(You're reading all posts by John Brownlee)John Brownlee is a Contributing Editor. He has also written for Wired, Playboy, Boing Boing, Popular Mechanics, VentureBeat, and Gizmodo. He lives in Boston with his wife and two parakeets. You can follow him here on Twitter.
About John Brownlee
When Apple announced the new 2015 MacBook Air a couple weeks ago, there was at least a couple of disappointments.
First of all, for those of us who love the current form factor, power, keyboard, ports, and trackpad of the MacBook Air, there was no Retina Display in the 2015 model of the ultraportable.
In fact, the new MacBook Air’s Intel HD Graphics 6000 chip allegedly didn’t support Retina, with the maximum resolution it could pump out to an external monitor 2560 x 1600: a few million pixels below the 4K resolution necessary to make an argument for a desktop monitor being Retina.
It turns out, though, that Apple has undersold the graphic performance ability of the new MacBook Air.
When the Macintosh Plus was released 27 years ago, it was the most powerful Mac on the market. It even contained a SCSI port, which opened the door to the Macintosh getting a modem. Eventually, there were even internet browsers released for the Macintosh Plus.
That got Jeff Keacher over at the Daily Dot thinking. What would it be like to plug a 1976 Macintosh Plus into the modern web? Surprise surprise — it was absolute torture.
We’re all looking forward to the Apple Watch, but there’s one thing I’m definitely not looking forward to: the ability to answer phone calls on my wrist. And this clever video shows exactly why.
First introduced in 2006, shortly after Apple transitioned the Mac to Intel-based chips, Apple’s Boot Camp multi-boot utility is the secret sauce that has allowed the Mac to be the best-selling PC on Earth.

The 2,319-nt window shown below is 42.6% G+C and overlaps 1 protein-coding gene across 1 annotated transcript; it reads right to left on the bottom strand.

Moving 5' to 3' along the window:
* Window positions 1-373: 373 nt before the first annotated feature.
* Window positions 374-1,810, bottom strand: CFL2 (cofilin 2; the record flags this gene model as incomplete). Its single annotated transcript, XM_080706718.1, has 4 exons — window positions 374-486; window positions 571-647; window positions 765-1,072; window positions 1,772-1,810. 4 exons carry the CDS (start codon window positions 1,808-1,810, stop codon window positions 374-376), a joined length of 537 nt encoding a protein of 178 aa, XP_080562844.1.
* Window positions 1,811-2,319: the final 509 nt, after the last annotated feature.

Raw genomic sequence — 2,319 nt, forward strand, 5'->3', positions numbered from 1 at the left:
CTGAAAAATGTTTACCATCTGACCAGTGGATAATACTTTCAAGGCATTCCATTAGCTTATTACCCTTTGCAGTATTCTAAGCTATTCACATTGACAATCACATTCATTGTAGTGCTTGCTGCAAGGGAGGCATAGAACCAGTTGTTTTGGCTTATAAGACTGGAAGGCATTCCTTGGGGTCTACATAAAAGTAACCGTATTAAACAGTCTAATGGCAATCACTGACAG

The proposition Boot Camp offers to would-be Mac buyers is simple. If they buy a Mac, they can run any OS they want: OS X, Windows, or Linux. But if they buy any other laptop, they can never run OS X.
With the release of the latest MacBook Pros, though, Boot Camp just got a little less flexible. Apple has dropped support for Windows 7 from the 2015 MacBook Pro.
If you’re on a Mac, and use Chrome, and if you’re not sure if you have Assyrian turned on, definitely don’t click this link. Just doing so could cause your whole browser to crash, and the culprit is a 13-character snippet that couldn’t seem any more innocuous.
These days, Apple has one of the better cloud infrastructures in the world. Even so, the sheer demand for a new version of iOS or OS X on release day can bring Apple’s network to its knees. Apple’s servers simply can’t keep up with the demand.
But Microsoft might have found a better way. In the latest version of the Windows 10 operating system beta, there’s an option to download app and OS updates from multiple sources: not just Microsoft’s cloud servers, but all local network or PCs on the internet.
In other words? The future of updating operating systems might be a lot like updating World of Warcraft.
When Dutch conceptual artist Martin Hajek heard that the next iPhone 6s might come with a rose gold option, he just had to see what it would look like. So he took his ultra-realistic renders of the iPhone 6s and the Apple Watch and dipped them in fancy rose gold.
MacBook Pro owners the world over are complaining that the antireflective display coating on their mid-2012 to mid-2014 models is rubbing off. And to our eyes, the problem seems bad enough to warrant a recall.
First released in 1990 for the Macintosh Platform, Photoshop 1.0 turned 25 years old last month. To mark the occasion, CreativeLive asked eight Photoshop professionals to try to do their jobs — on camera, of course — on the original 1.0 version of Photoshop.
Spoiler alert: they didn’t have an easy time. “Only one level of Undo? No live preview? Is this even real life?”
During last week’s Apple Watch event, Apple brought our 46-year-old Glamour supermodel Christy Turlington Burns to stand alongside Tim Cook and explain a little bit about how she’s using the Apple Watch to train.
After the event, Vogue caught up with Turlington Burns to talk to her in more detail about what it’s actually like to use the Apple Watch. And while there’s no new details, it’s still interesting to hear someone who is so influential in the fashion world have such a “gee whiz” moment about Apple’s new wearable.